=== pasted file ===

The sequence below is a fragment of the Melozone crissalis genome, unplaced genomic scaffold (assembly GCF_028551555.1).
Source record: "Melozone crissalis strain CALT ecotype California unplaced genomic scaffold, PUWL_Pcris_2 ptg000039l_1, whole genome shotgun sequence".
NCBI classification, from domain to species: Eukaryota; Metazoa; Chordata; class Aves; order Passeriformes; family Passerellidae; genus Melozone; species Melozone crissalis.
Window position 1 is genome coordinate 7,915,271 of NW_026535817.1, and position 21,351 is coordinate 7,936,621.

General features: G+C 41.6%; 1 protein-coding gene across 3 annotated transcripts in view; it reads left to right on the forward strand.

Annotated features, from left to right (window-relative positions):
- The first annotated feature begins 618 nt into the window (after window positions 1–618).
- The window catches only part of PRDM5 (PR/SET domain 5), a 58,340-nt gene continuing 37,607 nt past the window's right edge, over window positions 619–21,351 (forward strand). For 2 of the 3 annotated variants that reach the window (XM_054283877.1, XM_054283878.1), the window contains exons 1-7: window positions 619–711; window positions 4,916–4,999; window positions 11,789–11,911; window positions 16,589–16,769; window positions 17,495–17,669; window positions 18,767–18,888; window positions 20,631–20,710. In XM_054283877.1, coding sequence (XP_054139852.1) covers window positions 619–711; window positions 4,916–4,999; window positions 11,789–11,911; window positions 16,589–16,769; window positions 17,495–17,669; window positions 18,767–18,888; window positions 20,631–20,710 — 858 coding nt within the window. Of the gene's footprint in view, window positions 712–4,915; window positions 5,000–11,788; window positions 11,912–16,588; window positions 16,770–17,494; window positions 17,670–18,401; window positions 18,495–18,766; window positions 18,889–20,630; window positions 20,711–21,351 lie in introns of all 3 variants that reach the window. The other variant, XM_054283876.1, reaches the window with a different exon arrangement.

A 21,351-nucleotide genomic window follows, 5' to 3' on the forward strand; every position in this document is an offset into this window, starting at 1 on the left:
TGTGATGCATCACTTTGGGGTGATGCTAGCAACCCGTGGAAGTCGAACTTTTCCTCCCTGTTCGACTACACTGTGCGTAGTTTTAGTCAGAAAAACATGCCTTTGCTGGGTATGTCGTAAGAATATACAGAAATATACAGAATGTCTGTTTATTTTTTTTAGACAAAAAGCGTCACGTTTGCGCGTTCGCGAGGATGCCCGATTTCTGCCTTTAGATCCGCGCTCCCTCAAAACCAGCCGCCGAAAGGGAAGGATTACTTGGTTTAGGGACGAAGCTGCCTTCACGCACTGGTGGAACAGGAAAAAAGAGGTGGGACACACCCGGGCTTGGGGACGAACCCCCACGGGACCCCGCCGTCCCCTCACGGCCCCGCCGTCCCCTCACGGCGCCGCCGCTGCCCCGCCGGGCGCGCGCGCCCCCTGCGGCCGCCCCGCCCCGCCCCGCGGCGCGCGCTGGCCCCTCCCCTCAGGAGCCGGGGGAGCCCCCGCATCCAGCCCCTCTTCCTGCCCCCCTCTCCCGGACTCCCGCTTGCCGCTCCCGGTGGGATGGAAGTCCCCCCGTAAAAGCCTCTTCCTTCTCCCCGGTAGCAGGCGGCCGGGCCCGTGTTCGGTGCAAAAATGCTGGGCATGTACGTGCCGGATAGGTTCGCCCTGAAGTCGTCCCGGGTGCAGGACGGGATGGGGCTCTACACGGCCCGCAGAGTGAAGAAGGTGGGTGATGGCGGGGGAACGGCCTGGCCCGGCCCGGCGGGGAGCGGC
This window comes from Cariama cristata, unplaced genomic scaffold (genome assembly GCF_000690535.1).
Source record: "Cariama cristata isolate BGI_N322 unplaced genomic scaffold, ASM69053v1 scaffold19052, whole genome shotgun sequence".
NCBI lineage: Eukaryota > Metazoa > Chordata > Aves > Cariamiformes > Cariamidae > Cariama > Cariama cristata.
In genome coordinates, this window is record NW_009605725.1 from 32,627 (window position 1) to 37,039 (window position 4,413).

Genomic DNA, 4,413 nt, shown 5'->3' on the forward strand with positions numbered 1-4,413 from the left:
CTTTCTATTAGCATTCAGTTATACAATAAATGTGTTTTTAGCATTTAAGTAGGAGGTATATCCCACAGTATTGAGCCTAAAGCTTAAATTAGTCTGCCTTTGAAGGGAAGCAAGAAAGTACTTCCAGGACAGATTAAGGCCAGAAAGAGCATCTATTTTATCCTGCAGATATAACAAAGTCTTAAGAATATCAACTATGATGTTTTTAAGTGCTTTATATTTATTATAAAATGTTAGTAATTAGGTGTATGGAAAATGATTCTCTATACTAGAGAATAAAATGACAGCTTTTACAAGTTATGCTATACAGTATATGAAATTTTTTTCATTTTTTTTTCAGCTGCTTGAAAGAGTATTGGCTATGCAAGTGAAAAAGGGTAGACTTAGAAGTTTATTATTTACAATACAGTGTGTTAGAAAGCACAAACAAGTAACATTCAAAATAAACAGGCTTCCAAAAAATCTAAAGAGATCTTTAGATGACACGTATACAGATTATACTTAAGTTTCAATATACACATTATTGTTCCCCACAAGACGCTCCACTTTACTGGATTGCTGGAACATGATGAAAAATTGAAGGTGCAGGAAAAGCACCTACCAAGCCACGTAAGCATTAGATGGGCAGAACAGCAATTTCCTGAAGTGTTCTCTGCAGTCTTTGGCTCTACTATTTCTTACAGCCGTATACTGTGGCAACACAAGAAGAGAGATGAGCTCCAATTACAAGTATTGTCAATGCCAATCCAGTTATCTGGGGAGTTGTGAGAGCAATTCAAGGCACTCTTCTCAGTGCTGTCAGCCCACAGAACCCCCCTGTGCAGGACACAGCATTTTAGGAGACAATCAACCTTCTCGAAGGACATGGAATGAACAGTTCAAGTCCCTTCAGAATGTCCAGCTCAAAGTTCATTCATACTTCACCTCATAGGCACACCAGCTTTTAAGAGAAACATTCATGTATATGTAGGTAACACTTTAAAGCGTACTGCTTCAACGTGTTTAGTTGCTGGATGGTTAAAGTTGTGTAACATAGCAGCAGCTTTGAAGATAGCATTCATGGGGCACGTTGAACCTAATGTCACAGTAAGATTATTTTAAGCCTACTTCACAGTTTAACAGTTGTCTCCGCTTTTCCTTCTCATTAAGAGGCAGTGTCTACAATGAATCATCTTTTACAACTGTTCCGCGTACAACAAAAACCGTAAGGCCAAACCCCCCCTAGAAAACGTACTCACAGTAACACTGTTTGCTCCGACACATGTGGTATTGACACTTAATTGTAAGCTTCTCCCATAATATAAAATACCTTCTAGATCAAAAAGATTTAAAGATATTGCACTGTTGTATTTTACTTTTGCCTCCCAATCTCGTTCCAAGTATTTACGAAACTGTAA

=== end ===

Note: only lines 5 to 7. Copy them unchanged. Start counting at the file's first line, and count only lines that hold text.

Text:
General features: G+C 41.6%; 1 protein-coding gene across 3 annotated transcripts in view; it reads left to right on the forward strand.

Annotated features, from left to right (window-relative positions):
- The first annotated feature begins 618 nt into the window (after window positions 1–618).